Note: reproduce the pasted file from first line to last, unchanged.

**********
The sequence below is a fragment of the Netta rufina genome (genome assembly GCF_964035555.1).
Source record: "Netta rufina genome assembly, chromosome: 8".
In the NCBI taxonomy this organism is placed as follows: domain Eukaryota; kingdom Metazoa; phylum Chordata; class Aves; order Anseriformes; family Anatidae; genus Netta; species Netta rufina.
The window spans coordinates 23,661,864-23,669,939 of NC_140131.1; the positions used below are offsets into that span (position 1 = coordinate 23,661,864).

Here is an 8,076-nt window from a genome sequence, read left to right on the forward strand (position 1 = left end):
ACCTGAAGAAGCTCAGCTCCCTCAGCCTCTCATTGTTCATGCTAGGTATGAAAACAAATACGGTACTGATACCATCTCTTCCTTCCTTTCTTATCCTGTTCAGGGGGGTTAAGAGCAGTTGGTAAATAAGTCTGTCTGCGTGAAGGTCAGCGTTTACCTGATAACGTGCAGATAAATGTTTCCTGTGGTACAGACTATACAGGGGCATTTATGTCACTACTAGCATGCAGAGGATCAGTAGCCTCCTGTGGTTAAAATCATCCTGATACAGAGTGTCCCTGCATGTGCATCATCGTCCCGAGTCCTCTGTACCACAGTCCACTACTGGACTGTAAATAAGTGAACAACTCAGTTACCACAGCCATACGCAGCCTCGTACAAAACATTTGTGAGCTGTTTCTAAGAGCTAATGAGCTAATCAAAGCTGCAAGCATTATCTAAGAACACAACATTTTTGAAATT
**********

The sequence below is a fragment of the Netta rufina genome (genome assembly GCF_964035555.1).
Source record: "Netta rufina genome assembly, chromosome: 8".
In the NCBI taxonomy this organism is placed as follows: domain Eukaryota; kingdom Metazoa; phylum Chordata; class Aves; order Anseriformes; family Anatidae; genus Netta; species Netta rufina.
The window spans coordinates 23,661,864-23,669,939 of NC_140131.1; the positions used below are offsets into that span (position 1 = coordinate 23,661,864).

Here is an 8,076-nt window from a genome sequence, read left to right on the forward strand (position 1 = left end):
ACCTGAAGAAGCTCAGCTCCCTCAGCCTCTCATTGTTCATGCTAGGTATGAAAACAAATACGGTACTGATACCATCTCTTCCTTCCTTTCTTATCCTGTTCAGGGGGGTTAAGAGCAGTTGGTAAATAAGTCTGTCTGCGTGAAGGTCAGCGTTTACCTGATAACGTGCAGATAAATGTTTCCTGTGGTACAGACTATACAGGGGCATTTATGTCACTACTAGCATGCAGAGGATCAGTAGCCTCCTGTGGTTAAAATCATCCTGATACAGAGTGTCCCTGCATGTGCATCATCGTCCCGAGTCCTCTGTACCACAGTCCACTACTGGACTGTAAATAAGTGAACAACTCAGTTACCACAGCCATACGCAGCCTCGTACAAAACATTTGTGAGCTGTTTCTAAGAGCTAATGAGCTAATCAAAGCTGCAAGCATTATCTAAGAACACAACATTTTTGAAATT